In Moffat Outfitters (Pvt)Ltd v Hoosein & Ors 1986 (2) ZLR 148 (S) at 154C-D GUBBAY JA, as he then was, found it undesirable to define the phrase “good and sufficient grounds.” He held that the burden lay on the lessor to establish those grounds. The duty of the trial court was to exercise a value judgment without caprice or bias or the application of wrong principle by considering the particular circumstances of the case as presented by the lessor and lessee and weighing them against the purpose behind the promulgation of regulations. He emphasised that the purpose served by the regulations was to “prevent unscrupulous landlords from taking advantage of the shortage of commercial premises by increasing their tenant’s rents unjustifiably.”
In the present case, the respondent, as the lessor, sought to repossess the leased premises for its own use. It found itself treading in the footsteps of other landlords who had to come to court to reclaim possession from recalcitrant tenants in such cases as Checkers Motors (Pvt)Ltd vKaroi Farmtech (Pvt) Ltd 1986 (2) ZLR 246 (S); Boka Enterprises (Pvt) Ltd vJoowalay & Anor, 1988 (1) ZLR 107 (S)and Bestafoam (Pvt) Ltd vTynedale (Pvt)Ltd SC 54/88.
In Boka Enterprises (Pvt)Ltd vJoowalay, supra, at 115H-116A, it was held that s 22 (2) is worded in such a way that the court is enjoined to predominantly look at the needs and circumstances advanced by the lessor to the exclusion of the needs and circumstances of the lessee. In Film & Video Trust vMahovo Enterprises (Pvt)Ltd 1993 (2) ZLR 191 (HC) at 209E-F ROBINSON J cited with approval the remarks of PITMAN JP in Newman vBiggs 1945 EDL 51 at 54 and 55 which were approved in Boka’s case, supra, that:
"So far as proof of bona fides was requisite, it is difficult to see what more can ordinarily be required of a claimant, than that he should assert his good faith, and bring some small measure of evidence to demonstrate the genuineness of his assertion. He can normally scarcely do more, and it rests with the lessee resisting ejectment to bring forward circumstances casting doubt upon the genuineness of his claim."
Both Mr Ahmed and Mr Fitches agreed that all that the respondent was required to do in the court a quo was to bring “some small measure of evidence to demonstrate the genuiness of (its) assertion”. Mr Ahmed reluctantly conceded that that small measure of evidence had to be establish at the date of hearing and not, as he had initially submitted, in the notice to vacate. See Film & Video Trust case, supra at 205A-B and 210B.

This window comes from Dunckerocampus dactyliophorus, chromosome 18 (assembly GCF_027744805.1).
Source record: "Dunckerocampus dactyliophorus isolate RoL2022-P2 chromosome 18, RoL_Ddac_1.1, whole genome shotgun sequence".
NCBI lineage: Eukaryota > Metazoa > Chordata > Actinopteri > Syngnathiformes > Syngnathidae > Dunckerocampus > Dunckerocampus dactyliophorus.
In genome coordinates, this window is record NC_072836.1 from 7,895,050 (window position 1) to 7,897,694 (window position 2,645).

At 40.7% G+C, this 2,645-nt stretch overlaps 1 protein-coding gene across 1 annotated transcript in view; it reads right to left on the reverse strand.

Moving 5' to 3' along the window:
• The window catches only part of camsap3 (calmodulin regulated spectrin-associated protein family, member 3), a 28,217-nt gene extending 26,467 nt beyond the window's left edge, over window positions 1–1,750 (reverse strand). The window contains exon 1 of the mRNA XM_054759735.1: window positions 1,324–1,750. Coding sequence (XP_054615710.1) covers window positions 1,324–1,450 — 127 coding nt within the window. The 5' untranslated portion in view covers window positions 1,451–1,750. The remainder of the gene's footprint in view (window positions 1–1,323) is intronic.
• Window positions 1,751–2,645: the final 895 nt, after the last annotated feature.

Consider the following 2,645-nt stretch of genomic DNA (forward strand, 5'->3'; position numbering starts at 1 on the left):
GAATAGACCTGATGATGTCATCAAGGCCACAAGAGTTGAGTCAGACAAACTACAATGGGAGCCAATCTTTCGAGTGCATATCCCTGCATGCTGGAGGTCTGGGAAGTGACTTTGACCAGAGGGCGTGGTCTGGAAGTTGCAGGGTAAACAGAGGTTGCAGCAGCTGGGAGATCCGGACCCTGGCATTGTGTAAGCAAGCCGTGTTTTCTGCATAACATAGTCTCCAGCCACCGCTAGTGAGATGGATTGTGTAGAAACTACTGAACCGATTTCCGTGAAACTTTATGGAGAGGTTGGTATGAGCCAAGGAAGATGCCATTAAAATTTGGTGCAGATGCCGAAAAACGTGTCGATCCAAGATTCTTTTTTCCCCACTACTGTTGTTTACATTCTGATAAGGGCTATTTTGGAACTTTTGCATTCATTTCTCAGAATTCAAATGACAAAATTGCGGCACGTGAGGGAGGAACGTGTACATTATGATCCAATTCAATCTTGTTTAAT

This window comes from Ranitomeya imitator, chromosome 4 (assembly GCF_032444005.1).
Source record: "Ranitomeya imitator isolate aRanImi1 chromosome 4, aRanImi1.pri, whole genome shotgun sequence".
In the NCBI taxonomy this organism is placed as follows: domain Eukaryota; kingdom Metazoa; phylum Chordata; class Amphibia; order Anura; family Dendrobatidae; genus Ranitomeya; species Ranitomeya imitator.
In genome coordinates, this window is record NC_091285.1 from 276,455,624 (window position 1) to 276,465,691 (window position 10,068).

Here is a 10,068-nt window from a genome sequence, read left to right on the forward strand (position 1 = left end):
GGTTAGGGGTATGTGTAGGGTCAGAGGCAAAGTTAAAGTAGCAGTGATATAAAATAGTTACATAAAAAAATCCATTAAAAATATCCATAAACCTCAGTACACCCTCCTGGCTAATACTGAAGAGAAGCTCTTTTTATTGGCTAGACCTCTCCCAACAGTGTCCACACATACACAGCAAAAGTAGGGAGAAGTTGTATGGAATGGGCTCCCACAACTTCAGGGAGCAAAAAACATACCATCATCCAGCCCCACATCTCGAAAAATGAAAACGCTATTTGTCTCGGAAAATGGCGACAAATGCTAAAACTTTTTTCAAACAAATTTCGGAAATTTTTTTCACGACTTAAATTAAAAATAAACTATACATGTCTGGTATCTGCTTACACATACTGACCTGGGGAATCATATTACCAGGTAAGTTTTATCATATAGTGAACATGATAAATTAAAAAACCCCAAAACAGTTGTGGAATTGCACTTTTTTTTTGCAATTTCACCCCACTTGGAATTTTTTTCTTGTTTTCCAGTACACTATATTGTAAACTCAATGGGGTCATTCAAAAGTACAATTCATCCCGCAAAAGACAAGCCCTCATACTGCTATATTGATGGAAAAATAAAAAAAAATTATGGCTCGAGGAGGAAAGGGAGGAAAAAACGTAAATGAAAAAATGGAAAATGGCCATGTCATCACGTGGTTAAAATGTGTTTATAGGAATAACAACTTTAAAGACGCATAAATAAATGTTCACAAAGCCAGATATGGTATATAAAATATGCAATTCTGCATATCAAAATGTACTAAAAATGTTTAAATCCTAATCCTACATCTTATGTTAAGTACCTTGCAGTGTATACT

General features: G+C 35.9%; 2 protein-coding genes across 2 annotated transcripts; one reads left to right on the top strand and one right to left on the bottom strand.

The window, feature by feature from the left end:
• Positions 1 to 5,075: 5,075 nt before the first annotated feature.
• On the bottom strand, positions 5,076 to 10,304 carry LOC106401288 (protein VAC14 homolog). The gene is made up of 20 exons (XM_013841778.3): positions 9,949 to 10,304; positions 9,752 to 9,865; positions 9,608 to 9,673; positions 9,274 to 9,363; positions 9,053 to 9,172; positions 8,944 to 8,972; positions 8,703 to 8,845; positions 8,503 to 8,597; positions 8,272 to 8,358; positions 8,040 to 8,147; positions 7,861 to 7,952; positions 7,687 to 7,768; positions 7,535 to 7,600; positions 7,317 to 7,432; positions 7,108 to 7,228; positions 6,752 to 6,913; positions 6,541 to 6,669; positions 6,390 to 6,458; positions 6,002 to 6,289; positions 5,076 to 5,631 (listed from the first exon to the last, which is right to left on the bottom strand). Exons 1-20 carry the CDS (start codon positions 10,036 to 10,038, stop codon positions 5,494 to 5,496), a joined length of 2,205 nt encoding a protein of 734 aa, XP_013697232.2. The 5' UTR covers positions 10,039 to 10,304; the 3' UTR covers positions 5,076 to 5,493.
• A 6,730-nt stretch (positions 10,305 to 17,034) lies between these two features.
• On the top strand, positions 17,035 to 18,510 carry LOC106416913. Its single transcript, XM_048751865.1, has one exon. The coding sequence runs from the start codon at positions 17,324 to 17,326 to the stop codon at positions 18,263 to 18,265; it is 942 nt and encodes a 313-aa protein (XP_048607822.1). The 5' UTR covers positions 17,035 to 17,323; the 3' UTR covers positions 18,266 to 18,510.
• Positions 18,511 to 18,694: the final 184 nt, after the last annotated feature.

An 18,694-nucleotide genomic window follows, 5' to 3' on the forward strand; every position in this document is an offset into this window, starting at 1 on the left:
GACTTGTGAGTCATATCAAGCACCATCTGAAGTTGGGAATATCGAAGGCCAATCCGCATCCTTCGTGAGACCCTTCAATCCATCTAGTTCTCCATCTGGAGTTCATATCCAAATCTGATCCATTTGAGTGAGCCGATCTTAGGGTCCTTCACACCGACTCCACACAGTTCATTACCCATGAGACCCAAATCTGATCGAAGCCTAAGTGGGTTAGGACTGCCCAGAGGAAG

In his oral submissions Mr Ahmed conceded that para 4 of the respondent’s answering affidavit to the effect that it had leased the premises which it initially fully utilized to the appellant when its business took a battering from hyperinflation but required them for its booming business sufficed to establish the small measure of evidence required to establish good and sufficient grounds for the termination of the lease. He, however, argued that the respondent did not genuinely desire the use the premises but wanted to evict the appellant firstly because it had declined to pay a higher rental and secondly in order to lease the premises to a tenant who was willing to pay a higher rental. The two grounds advanced by Mr Ahmed are a restatement of the grounds set out in s 22 (2) of the regulations which would deny a lessor the right to evict the lessee. The defendant did not substantiate these averments. It did not produce any evidence to show on a balance of probabilities that the respondent requested it to pay a higher rental and it declined to do so. In fact the documentation it used to establish its refusal was the letter it wrote to the respondent on 27 October 2008 in which it agreed to pay US$550-00 per month. It was paying that amount in March 2010 when it was given three months notice to vacate and it continued to pay that amount after the cancellation of the lease. Other than its mere say so there was no evidence led to show that the respondent wished to lease the premises to a third party.
The finding by the trial magistrate that the respondent genuinely desired to utilize the premises for its expanding business operations cannot be faulted.
Accordingly, the appeal is dismissed with costs.
HLATSHWAYO J: agrees.
Ahmed & Ziyambi, appellant’s legal practitioners
Jarvis Palframan, respondent’s legal practitioners